16th century German historiographer and reporter Sebastian Franck (1499-1543) wrote concerning the Anabaptists in his work Chronik (III, fol. 188):
The course of the Anabaptist was so swift, that their doctrines soon overspread the whole land and they obtained much following, baptized thousands and drew many good hearts to them; for they taught, as it seemed, naught but love, faith and endurance, showing themselves in much tribulation patient and humble. They brake bread with one another as a sign of the oneness and love, helped one another as a sign of oneness and love, helped one another truly with precept, lending, borrowing, giving; taught that all things should be in common and called each other ‘Brother.’ They increased so suddenly that the world did fear a tumult for reason of them. Though of this, as I hear, they have in all places been found innocent. They are persecuted in many parts with great tyranny, cast into bonds and tormented, with burning, with sword, with fire, with water, and with much imprisonment, so that in few years in many places a multitude of them have been undone, as is reported to the number of two thousand, who in divers places have been killed….they suffer as martyrs with patience and steadfastness.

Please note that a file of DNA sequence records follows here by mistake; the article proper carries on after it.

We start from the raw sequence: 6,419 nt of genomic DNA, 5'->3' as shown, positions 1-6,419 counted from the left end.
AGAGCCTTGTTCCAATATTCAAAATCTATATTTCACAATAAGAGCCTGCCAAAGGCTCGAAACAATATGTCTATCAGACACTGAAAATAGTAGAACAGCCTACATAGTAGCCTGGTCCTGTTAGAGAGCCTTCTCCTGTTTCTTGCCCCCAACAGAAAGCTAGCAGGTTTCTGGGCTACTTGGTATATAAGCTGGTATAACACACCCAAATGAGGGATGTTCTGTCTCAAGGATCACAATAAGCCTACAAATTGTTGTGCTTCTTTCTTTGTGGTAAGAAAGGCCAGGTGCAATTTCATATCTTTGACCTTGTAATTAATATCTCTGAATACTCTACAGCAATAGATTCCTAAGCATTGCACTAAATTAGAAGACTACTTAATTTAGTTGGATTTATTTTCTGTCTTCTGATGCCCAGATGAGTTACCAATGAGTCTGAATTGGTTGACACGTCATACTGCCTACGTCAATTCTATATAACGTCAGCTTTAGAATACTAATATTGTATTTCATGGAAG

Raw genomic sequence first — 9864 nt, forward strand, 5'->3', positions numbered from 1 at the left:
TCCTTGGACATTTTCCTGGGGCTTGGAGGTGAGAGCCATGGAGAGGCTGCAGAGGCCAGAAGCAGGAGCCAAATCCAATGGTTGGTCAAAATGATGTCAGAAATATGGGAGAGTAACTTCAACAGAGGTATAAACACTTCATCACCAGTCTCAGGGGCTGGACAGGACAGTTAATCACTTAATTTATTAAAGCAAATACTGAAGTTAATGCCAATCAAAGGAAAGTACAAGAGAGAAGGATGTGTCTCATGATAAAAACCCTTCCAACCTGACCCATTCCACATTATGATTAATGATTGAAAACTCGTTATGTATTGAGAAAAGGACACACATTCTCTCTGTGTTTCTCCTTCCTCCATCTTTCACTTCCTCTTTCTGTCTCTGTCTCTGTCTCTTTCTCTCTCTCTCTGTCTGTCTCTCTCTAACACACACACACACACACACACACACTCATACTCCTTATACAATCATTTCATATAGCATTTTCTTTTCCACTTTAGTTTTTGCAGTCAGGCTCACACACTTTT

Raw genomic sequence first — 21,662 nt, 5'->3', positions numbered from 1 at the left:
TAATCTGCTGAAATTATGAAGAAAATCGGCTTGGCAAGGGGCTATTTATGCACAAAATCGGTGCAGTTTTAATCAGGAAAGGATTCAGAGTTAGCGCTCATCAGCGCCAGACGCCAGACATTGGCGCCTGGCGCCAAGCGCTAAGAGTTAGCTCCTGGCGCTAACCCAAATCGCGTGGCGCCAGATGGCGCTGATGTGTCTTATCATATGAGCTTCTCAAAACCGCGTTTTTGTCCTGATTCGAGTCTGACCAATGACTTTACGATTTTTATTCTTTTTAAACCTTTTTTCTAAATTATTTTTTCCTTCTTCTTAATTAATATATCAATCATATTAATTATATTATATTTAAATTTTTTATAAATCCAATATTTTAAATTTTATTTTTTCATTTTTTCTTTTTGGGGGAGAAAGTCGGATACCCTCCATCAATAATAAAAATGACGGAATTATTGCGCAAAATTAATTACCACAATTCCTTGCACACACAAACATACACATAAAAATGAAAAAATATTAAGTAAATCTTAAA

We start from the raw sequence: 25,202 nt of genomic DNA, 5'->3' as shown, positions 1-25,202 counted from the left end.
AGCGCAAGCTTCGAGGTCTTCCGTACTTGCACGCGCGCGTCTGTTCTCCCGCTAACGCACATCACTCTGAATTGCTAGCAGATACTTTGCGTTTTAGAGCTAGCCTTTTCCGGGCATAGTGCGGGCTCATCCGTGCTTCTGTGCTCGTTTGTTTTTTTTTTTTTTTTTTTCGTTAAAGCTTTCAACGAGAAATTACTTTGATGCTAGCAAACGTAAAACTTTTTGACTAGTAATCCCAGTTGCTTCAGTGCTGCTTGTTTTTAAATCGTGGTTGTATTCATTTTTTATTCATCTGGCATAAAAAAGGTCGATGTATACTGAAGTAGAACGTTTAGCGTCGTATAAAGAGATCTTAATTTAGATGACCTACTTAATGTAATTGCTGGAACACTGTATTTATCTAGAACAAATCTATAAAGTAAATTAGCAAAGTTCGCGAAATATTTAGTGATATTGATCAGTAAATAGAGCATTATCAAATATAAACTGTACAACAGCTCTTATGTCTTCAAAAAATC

Ernest Belfort Bax, Rise and Fall of the Anabaptists (London: Swan Sonnenschein & Co, 1903), 28